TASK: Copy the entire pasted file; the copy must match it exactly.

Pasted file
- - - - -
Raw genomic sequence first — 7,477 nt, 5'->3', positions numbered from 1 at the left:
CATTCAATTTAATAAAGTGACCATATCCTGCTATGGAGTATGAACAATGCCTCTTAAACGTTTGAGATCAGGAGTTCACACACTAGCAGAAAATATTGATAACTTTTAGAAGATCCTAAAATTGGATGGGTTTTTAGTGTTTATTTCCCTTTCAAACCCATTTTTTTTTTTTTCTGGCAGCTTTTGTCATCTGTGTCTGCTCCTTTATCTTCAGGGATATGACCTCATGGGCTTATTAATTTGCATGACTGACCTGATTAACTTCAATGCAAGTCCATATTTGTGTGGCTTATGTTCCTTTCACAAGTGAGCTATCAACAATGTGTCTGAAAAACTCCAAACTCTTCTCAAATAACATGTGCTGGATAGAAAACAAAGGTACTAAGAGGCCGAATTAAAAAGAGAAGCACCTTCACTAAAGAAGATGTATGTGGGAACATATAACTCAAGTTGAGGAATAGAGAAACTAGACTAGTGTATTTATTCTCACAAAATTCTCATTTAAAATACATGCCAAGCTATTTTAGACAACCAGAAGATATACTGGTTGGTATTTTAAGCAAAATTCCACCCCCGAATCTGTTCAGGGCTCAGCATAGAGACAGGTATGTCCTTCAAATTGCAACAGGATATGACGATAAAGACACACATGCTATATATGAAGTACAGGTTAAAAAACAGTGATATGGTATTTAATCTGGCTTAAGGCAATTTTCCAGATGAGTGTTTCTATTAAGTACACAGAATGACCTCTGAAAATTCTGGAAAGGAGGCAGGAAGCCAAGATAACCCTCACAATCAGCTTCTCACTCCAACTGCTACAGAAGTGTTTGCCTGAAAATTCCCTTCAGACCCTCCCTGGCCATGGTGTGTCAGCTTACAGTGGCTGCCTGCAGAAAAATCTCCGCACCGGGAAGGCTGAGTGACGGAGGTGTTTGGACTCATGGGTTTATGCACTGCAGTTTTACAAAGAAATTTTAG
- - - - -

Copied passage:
Raw genomic sequence first — 7,477 nt, 5'->3', positions numbered from 1 at the left:
CATTCAATTTAATAAAGTGACCATATCCTGCTATGGAGTATGAACAATGCCTCTTAAACGTTTGAGATCAGGAGTTCACACACTAGCAGAAAATATTGATAACTTTTAGAAGATCCTAAAATTGGATGGGTTTTTAGTGTTTATTTCCCTTTCAAACCCATTTTTTTTTTTTTCTGGCAGCTTTTGTCATCTGTGTCTGCTCCTTTATCTTCAGGGATATGACCTCATGGGCTTATTAATTTGCATGACTGACCTGATTAACTTCAATGCAAGTCCATATTTGTGTGGCTTATGTTCCTTTCACAAGTGAGCTATCAACAATGTGTCTGAAAAACTCCAAACTCTTCTCAAATAACATGTGCTGGATAGAAAACAAAGGTACTAAGAGGCCGAATTAAAAAGAGAAGCACCTTCACTAAAGAAGATGTATGTGGGAACATATAACTCAAGTTGAGGAATAGAGAAACTAGACTAGTGTATTTATTCTCACAAAATTCTCATTTAAAATACATGCCAAGCTATTTTAGACAACCAGAAGATATACTGGTTGGTATTTTAAGCAAAATTCCACCCCCGAATCTGTTCAGGGCTCAGCATAGAGACAGGTATGTCCTTCAAATTGCAACAGGATATGACGATAAAGACACACATGCTATATATGAAGTACAGGTTAAAAAACAGTGATATGGTATTTAATCTGGCTTAAGGCAATTTTCCAGATGAGTGTTTCTATTAAGTACACAGAATGACCTCTGAAAATTCTGGAAAGGAGGCAGGAAGCCAAGATAACCCTCACAATCAGCTTCTCACTCCAACTGCTACAGAAGTGTTTGCCTGAAAATTCCCTTCAGACCCTCCCTGGCCATGGTGTGTCAGCTTACAGTGGCTGCCTGCAGAAAAATCTCCGCACCGGGAAGGCTGAGTGACGGAGGTGTTTGGACTCATGGGTTTATGCACTGCAGTTTTACAAAGAAATTTTAG